We all love early castles. Well, we can love those from later ages, but they don’t have quite the same cachet as those wonderful old fortresses that always make us gasp when we see them. But how did they evolve? And why did they become obsolete except as tourist attractions and scenic splendours? This article… Continue reading The history of castles….
The TV series In Search of Medieval Britain, presented by Dr Alixe Bovey, is being repeated at the moment. In it she follows the Gough Map, thought to be the oldest surviving detailed map of England and Wales. Last night I watched the episode concerning Wales, during which she mentioned Cosmeston Medieval Village. Now,… Continue reading A 14th-century village in South Wales….
There are some interesting occurrences in Welsh history, not all of them well known. When I came upon this article, I looked for Henry VII. Well, he was bound to feature. And he did! I quote: “….Numerous [Welsh] rebellions still arose, most famously that led by Owain Glyndwr….The Glyndwr Rising would lead to the Penal… Continue reading Another way for Henry VII to screw money out of his subjects….
I remember the good old days when a visit to Stonehenge meant actually walking around inside it, instead of having to view it from paths at a distance. You could just park and walk, without all the razzmatazz that applies today. Some people even sat on the lower stones! Shock, horror. Closing the monument off… Continue reading Medieval thoughts of Stonehenge and the solstices….?
Could someone tell me how a document from 1773 could be signed by “King Richard III of Great Britain”? I rather think it’s a goof for George III. Richard didn’t know about Great Britain (George III had England, Ireland, Scotland and Wales—oh, and Hanover, Richard didn’t have Scotland or Hanover, but claimed France), So… Continue reading It’s 1773, and Richard III is King of Great Britain….!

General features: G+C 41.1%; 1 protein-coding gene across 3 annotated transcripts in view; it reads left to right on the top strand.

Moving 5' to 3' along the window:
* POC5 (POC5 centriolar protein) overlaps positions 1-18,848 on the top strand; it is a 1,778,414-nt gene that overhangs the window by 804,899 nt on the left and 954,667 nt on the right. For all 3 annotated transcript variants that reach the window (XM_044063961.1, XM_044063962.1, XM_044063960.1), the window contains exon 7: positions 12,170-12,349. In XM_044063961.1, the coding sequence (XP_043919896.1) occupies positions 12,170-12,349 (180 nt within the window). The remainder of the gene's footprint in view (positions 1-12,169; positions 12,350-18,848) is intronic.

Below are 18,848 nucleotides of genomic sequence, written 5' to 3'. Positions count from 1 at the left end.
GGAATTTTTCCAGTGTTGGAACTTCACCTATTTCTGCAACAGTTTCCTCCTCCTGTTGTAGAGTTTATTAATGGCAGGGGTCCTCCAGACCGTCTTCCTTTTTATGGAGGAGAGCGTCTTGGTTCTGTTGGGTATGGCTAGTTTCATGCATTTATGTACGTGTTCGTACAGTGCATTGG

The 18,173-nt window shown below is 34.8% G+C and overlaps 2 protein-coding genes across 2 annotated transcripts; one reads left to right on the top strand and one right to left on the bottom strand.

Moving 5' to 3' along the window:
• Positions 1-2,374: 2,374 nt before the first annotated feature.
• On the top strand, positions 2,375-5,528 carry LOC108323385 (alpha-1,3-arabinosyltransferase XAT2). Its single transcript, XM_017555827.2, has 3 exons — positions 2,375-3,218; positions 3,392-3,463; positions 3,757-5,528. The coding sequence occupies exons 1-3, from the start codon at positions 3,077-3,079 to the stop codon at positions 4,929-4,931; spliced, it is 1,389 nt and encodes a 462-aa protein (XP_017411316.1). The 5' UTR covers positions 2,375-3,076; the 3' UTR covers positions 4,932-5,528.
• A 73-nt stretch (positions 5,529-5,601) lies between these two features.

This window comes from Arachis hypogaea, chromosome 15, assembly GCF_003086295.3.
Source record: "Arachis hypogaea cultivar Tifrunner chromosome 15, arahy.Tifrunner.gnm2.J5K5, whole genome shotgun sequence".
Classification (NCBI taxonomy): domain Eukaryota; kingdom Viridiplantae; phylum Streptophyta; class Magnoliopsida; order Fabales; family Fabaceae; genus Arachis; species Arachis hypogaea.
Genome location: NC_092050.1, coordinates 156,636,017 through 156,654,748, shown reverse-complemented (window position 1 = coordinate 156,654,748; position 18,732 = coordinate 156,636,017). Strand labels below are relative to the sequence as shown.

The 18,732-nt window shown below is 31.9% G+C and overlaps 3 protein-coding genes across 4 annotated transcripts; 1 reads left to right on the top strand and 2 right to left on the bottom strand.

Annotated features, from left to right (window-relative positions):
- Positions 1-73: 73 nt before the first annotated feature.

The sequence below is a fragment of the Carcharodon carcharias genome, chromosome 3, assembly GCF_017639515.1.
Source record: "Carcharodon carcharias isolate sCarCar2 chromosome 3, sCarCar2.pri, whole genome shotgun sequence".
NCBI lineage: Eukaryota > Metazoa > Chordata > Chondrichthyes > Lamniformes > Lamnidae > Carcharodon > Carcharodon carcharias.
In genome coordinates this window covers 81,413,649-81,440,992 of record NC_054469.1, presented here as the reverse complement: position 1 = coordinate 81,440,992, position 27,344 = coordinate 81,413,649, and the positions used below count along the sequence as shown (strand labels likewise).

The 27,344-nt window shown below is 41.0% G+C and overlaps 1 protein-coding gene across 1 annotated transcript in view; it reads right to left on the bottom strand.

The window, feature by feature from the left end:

Here’s a tale of treachery and the cowardly theft of a throne. Such a shame though, because Powis Castle today is extraordinarily beautiful. I lament that Tudor‘s invasion with his foreign army didn’t take him into a particularly gluey and bottomless Welsh bog, or over a cliff on to jagged rocks in the middle of… Continue reading Tudor’s path to Bosworth took him through Powis….
“Today it is hard to credit the importance that the Middle Ages attached to prophecies, at that time taken so seriously that King Henry VII was to declare them against the law on the grounds of political danger.” The above quote is taken from The Usurper King by Marie Louise Bruce, the usurper of… Continue reading Two Lancastrian King Henrys and their use of prophecies….
We originally posted on this issue here. In summary, in 1431 or thereabouts, Alianore, Lady Audley, and her husband James were trying to demonstrate in the Church court that Alianore was legitimate and thus the heiress of her father, Edmund, Earl of Kent by Constance of York. Kent’s surviving sisters and the heirs of the… Continue reading The Audley Case of 1431 Redux
Well, of course King Arthur was real. Maybe Camelot, the Knights of the Round Table and so on are rather romantic, but Arthur himself was definitely an actual man. You’ll never convince me otherwise. I don’t really care if he was a Romano-British warrior rather than a glamorous knight in shining armour, it’s the symbol… Continue reading Yes, of COURSE King Arthur was real….!
Stonehenge is an endless source of curiosity and speculation, with theories abounding and routes/methods considered in considerable depth. Even Merlin gets a look-in, believing by some to have flown the stones from Wales to Wiltshire by means of magic. Well, that’s always a possibility, because Merlin was, perhaps still is, the greatest wizard there ever… Continue reading Stonehenge removed and rebuilt….